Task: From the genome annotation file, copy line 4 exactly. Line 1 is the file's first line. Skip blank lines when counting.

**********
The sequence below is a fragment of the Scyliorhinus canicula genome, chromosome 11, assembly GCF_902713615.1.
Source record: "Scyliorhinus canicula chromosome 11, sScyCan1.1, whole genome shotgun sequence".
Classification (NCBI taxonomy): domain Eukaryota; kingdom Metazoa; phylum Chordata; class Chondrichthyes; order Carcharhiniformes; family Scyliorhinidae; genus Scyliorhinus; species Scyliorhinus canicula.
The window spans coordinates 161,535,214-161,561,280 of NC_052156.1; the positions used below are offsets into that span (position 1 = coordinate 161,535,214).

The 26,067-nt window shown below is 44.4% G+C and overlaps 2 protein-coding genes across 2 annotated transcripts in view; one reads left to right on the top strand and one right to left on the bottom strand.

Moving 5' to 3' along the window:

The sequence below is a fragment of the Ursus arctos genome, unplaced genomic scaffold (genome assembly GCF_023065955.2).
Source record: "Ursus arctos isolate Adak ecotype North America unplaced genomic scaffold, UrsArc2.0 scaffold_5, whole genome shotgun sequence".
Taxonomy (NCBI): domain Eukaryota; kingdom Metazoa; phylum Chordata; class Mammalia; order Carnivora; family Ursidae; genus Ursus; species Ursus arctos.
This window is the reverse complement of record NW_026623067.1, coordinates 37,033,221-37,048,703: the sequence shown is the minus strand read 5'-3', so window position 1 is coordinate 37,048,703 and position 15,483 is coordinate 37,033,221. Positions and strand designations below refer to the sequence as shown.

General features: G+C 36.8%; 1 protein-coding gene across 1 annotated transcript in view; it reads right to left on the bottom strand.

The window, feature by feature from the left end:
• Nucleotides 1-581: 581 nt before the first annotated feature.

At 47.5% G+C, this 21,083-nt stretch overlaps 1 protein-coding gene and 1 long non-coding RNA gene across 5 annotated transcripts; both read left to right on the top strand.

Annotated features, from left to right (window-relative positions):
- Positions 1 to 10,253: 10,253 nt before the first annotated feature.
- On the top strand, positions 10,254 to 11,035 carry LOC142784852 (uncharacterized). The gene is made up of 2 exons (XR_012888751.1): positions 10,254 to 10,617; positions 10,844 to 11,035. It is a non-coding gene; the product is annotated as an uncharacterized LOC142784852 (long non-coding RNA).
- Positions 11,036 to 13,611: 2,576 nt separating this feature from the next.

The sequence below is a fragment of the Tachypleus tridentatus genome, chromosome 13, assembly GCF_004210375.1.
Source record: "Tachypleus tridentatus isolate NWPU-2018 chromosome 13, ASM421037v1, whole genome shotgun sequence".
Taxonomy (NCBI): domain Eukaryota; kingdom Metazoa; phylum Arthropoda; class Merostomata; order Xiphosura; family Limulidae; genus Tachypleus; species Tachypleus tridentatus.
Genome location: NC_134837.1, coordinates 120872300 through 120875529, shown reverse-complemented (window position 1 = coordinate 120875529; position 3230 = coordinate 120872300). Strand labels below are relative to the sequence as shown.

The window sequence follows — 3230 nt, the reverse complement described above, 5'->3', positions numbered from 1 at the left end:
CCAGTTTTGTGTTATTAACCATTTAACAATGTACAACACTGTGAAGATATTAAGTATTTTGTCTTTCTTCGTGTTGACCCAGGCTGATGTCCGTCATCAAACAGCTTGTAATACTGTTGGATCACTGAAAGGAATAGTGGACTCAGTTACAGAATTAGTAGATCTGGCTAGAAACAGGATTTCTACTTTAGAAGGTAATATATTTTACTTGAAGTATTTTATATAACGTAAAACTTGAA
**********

The window spans coordinates 161,535,214-161,561,280 of NC_052156.1; the positions used below are offsets into that span (position 1 = coordinate 161,535,214).